“People think having an eating disorder is a choice or a sign of vanity,” she says, “but eating disorders are bio-psychosocial illnesses that have a genetic component. You’re predisposed to them or you’re not. Environmental factors also come into play, including media and family values. Life circumstances have influence, too. Trauma is one of the biggest triggers for an eating disorder. People often turn to or away from food as a means of coping and control.”

"People think having an eating disorder is a choice or a sign of vanity, but eating disorders are bio-psychosocial illnesses that have a genetic component. You’re predisposed to them or you’re not." – Christie Dondero Bettwy.

In February, during National Eating Disorders Awareness Week (February 24-March 1), Rock Recovery will host its annual gala at Convene in Rosslyn. Besides providing an opportunity for attendees to share a meal together and spend time in community, the goal of the event, Building Bridges Breaking Bread, is to increase awareness of eating disorders and raise funds so the Rock Recovery program can continue to grow. Because Rock Recovery provides clients with a high level of hands-on care, the cost of treatment is expensive, and while they have steadily increased the number of clients they have served each year, they want to continue growing.

“There’s an 80 percent gap between the cost of delivery of our services and what clients are able to pay,” Bettwy says. “We have a great new space here in Rosslyn where we can host support groups and therapeutic meals, so we're positioned to expand our reach. We just need staffing and the money to pay for it! Insurance doesn’t cover what we do, and a lot of our clients don't have the resources to afford the treatment they need. So, it’s really hard. We get multiple calls every week from people who are interested in our programming. We need to make sure we have the capacity to support them.”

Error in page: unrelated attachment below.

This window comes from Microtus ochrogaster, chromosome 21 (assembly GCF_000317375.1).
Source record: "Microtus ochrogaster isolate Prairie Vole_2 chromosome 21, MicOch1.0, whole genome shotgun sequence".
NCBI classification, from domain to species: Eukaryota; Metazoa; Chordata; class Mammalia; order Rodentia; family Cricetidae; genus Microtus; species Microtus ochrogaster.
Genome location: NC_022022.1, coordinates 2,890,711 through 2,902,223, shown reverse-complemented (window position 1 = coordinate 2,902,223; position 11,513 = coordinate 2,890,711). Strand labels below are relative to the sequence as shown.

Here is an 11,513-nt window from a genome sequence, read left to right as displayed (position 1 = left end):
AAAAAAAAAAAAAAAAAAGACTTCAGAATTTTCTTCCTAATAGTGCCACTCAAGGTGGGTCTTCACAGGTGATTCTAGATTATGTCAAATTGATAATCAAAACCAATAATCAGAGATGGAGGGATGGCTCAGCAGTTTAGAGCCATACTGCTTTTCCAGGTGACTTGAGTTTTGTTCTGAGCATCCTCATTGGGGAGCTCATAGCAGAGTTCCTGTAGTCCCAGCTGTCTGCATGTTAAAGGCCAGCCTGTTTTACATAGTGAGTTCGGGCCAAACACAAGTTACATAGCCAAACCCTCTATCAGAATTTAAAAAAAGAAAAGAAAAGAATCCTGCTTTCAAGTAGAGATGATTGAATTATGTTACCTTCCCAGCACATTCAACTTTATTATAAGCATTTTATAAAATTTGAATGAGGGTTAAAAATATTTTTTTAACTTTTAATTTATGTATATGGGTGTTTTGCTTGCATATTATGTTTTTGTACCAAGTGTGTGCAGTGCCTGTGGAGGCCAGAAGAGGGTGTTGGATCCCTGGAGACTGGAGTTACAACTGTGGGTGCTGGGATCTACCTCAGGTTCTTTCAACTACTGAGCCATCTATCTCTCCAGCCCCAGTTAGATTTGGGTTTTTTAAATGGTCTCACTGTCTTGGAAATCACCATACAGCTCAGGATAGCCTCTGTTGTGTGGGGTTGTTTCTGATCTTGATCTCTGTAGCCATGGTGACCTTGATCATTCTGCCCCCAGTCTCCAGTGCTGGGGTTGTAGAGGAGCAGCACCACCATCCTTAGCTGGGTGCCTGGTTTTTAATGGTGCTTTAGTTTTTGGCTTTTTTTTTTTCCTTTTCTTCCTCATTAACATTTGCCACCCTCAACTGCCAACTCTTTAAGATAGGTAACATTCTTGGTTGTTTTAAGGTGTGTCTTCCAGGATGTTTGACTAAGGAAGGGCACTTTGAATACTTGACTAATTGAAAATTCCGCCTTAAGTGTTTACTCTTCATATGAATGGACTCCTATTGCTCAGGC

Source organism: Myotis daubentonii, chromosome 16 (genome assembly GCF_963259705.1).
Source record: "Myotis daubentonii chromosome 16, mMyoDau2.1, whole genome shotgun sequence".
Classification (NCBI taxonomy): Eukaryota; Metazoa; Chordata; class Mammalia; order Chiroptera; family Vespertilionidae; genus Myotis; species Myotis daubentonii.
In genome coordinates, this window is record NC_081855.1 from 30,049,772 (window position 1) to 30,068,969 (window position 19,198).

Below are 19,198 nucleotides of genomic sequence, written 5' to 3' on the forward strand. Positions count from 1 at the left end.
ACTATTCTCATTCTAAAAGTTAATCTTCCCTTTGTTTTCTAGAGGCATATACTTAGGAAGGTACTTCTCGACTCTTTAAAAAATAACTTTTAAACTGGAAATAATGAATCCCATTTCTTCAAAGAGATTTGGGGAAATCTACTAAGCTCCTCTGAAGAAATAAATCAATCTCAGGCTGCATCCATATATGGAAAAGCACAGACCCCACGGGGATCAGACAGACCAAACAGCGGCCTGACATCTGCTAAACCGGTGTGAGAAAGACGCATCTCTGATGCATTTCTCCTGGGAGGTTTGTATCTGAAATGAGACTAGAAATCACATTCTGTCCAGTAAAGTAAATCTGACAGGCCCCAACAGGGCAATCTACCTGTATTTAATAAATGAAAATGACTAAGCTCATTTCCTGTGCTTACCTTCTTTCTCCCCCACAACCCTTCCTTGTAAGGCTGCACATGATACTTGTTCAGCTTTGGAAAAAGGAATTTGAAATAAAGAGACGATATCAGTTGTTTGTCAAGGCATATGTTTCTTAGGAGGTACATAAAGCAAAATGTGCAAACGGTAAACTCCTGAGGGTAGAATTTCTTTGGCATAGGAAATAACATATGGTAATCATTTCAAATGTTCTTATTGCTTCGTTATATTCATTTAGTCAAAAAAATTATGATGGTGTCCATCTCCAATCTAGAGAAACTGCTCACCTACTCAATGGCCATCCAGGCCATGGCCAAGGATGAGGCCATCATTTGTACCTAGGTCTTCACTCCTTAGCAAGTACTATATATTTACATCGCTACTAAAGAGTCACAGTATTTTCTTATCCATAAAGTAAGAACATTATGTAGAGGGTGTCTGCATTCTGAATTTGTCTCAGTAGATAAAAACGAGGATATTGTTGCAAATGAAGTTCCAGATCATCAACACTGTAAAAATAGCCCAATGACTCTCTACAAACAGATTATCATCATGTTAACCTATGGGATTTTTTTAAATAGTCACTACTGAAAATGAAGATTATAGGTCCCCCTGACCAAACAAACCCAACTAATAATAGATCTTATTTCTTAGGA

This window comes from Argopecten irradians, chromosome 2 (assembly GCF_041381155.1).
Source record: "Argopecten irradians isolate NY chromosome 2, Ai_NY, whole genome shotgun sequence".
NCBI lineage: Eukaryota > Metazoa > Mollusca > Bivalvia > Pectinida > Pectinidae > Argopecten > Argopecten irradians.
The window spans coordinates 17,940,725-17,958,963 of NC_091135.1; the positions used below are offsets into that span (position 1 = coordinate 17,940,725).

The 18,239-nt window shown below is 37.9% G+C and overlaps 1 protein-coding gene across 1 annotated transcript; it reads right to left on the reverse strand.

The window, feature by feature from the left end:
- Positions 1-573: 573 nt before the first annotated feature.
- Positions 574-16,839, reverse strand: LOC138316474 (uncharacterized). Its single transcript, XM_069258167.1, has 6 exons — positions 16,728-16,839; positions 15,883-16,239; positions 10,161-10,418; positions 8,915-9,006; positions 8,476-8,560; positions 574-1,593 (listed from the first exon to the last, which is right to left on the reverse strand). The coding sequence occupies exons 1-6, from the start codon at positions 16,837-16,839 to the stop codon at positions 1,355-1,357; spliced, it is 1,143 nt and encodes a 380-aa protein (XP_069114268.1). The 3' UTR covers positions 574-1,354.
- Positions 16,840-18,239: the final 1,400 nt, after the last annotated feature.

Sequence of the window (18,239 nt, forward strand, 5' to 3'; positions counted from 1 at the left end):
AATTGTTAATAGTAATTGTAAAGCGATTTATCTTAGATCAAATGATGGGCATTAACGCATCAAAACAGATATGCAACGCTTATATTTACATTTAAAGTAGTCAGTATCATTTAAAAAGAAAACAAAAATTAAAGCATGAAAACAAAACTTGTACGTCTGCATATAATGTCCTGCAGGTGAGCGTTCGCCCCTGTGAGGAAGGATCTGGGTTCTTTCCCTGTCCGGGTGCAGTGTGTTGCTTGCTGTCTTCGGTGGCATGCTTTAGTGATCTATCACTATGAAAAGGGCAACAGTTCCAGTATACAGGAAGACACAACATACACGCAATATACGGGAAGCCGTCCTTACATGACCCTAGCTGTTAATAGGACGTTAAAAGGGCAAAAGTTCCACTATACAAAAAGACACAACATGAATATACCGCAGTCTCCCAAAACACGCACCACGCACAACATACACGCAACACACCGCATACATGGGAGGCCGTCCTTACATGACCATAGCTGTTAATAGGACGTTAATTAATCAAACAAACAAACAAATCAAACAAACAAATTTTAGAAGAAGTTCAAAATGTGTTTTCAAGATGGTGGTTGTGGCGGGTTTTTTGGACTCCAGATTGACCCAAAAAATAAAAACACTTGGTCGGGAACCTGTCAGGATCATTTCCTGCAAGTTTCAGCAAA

Bettwy says getting funding to support mental health organizations and eating disorders specifically is tremendously difficult: These are still not topics that are widely discussed, even though she’s convinced everyone knows someone with an eating disorder. Anorexia is the second leading cause of death from mental illness, surpassed only recently by opioid use disorder. In addition, eating disorders affect more women than breast cancer.

“I’m hoping that, over time, we can encourage more people to recognize the importance of supporting this work,” she says.

To learn more about how you can support Rock Recovery or attend their gala on February 29, click here.


Other useful resources

Do you ever worry that you are exercising and dieting too much? Do you ever worry about a friend? Or are you just interested in taking a deeper dive into this topic? If so, click here for excerpts from our interview with Bettwy. She tells how to recognize signs of disordered eating or compulsive exercise in yourself or a friend and how to seek help.


1. Most statistics in this article come from Rock Recovery's website or their annual report.
Photo at top: Rock Recovery team members pose in their new Rosslyn office, l to r, Clinical Therapist Callie Dyer, Executive Director Christie Dondero Bettwy and Communications and Community Events Manager Kristyn Soto.